Hitchcock's People, Places, and Things

E-book – $34.95

ISBN 978-0-8101-3997-8

Cloth Text – $99.95

ISBN 978-0-8101-3996-1

Paper Text – $34.95

ISBN 978-0-8101-3995-4
Publication Date
May 2019
Categories
Trim Size
6 x 9
ISBN
0-8101-3995-2

Hitchcock's People, Places, and Things

John Bruns

Hitchcock’s People, Places, and Things argues that Alfred Hitchcock was as much a filmmaker of things and places as he was of people. Drawing on the thought of Bruno Latour, John Bruns traces the complex relations of human and nonhuman agents in Hitchcock’s films with the aim of mapping the Hitchcock landscape cognitively, affectively, and politically. Yet this book does not promise that such a map can or will cohere, for Hitchcock was just as adept at misdirection as he was at direction. Bearing this in mind and true to the Hitchcock spirit, Hitchcock’s People, Places, and Things anticipates that people will stumble into the wrong places at the wrong time, places will be made uncanny by things, and things exchanged between people will act as (not-so) secret agents that make up the perilous landscape of Hitchcock’s work.

This book offers new readings of well-known Hitchcock films, including The Lodger, Shadow of a Doubt, Psycho, The Birds, and Marnie, as well as insights into lesser-discussed films such as I Confess and Family Plot. Additional close readings of the original theatrical trailer for Psycho and a Hitchcock-directed episode of Alfred Hitchcock Presents expand the Hitchcock landscape beyond conventional critical borders. In tracing the network of relations in Hitchcock’s work, Bruns brings new Hitchcockian tropes to light. For students, scholars, and serious fans, the author promises a thrilling critical navigation of the Hitchcock landscape, with frequent “mental shake-ups” that Hitchcock promised his audience.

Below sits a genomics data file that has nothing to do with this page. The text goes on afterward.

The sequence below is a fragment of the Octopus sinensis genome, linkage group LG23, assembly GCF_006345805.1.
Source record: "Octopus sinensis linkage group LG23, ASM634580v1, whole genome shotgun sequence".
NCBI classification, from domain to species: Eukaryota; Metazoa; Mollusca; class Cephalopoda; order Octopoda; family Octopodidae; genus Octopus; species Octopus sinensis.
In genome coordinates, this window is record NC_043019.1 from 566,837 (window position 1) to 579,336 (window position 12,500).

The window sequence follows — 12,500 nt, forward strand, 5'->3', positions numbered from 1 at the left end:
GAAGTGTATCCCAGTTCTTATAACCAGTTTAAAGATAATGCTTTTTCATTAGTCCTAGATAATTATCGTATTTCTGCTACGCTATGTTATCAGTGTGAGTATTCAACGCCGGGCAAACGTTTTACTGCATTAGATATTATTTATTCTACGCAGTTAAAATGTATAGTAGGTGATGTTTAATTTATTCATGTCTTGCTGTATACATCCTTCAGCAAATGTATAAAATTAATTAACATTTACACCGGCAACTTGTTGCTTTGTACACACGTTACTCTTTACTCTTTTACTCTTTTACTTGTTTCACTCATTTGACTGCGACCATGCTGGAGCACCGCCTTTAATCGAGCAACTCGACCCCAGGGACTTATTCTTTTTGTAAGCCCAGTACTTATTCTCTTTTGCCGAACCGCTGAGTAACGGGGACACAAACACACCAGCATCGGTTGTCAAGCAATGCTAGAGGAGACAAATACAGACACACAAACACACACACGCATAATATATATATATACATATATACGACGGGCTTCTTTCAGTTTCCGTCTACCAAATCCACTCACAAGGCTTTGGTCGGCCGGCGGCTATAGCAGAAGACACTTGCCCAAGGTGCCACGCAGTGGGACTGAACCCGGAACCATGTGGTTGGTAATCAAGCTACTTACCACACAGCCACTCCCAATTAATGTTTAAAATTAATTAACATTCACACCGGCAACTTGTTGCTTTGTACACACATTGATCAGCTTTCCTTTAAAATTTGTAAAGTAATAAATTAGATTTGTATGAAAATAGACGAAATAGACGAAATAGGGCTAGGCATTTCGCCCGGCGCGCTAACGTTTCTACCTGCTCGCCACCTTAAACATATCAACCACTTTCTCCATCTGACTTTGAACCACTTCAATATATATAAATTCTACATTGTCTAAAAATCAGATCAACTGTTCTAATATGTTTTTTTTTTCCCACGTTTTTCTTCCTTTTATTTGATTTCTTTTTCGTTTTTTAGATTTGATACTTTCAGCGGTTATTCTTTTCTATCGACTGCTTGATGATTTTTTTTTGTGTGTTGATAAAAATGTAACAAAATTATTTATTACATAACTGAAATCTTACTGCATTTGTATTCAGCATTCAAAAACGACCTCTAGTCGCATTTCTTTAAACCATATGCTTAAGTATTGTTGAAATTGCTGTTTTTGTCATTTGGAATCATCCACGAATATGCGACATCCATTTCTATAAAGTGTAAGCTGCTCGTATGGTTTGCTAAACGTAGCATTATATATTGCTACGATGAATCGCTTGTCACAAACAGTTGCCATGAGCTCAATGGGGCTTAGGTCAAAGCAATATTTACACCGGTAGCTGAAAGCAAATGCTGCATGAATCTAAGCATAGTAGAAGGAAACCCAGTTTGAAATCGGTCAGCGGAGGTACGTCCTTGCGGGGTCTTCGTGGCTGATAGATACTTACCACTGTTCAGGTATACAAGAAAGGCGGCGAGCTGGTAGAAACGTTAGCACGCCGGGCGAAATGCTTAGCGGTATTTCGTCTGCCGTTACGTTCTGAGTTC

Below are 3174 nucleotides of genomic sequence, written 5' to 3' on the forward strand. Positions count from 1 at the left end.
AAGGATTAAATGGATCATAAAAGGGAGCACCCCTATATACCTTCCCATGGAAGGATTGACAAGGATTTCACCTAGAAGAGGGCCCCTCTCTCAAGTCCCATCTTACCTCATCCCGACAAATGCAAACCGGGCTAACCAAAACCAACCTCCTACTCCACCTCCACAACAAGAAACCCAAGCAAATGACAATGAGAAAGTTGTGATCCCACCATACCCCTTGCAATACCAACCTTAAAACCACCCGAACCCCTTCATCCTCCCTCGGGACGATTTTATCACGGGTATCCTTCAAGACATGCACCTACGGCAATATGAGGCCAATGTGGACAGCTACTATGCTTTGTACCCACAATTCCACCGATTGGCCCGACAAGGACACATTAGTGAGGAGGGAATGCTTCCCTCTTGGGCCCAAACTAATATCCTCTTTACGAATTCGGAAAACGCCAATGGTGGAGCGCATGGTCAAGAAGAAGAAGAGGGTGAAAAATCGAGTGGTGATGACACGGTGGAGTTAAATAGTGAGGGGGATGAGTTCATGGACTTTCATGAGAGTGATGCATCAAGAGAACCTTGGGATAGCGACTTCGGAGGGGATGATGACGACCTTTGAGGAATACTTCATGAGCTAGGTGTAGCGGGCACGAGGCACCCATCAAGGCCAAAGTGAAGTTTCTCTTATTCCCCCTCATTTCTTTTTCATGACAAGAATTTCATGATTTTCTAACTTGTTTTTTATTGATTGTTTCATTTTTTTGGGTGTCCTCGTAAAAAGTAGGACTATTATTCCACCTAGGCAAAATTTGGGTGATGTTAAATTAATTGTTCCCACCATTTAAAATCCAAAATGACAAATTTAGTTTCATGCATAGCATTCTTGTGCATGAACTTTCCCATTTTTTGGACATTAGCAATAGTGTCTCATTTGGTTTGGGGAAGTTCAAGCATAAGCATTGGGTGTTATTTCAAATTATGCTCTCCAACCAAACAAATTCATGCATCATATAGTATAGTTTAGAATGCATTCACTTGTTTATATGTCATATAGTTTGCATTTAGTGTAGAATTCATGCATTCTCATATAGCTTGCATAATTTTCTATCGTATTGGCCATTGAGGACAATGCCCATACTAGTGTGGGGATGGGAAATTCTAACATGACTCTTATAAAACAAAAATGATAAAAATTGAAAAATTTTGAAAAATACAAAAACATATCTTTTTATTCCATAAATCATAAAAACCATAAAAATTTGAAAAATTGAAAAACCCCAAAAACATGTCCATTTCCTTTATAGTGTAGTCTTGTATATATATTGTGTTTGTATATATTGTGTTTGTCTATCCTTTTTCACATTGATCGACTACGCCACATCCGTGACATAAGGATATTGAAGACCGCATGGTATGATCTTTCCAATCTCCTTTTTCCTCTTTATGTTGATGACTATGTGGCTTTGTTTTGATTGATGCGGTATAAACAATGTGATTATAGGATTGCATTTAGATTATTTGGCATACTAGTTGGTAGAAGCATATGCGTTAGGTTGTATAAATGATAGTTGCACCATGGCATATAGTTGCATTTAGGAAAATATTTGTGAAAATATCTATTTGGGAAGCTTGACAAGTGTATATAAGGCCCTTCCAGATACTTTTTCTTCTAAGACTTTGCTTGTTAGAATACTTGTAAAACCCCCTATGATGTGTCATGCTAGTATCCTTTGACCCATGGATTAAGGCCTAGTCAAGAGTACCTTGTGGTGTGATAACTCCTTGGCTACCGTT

About the Author

JOHN BRUNS is a professor in the Department of English and the director of the Film Studies Program at the College of Charleston.
Reviews

“Hitchcock's People, Places, and Things is a knowledgeable, carefully thought out, and attractively written examination of key recurrent elements in Hitchcock’s films and the overall subtlety and effectiveness of his visual design. John Bruns expertly reveals how Hitchcock’s objects and spaces powerfully convey the vulnerability and fragility of the self, an inescapable sense of homelessness and impenetrable isolation, the difficulties and limits of communication and knowledge, and the often punishing impact of nonrational forces in life." —Sidney Gottlieb, editor of Hitchcock on Hitchcock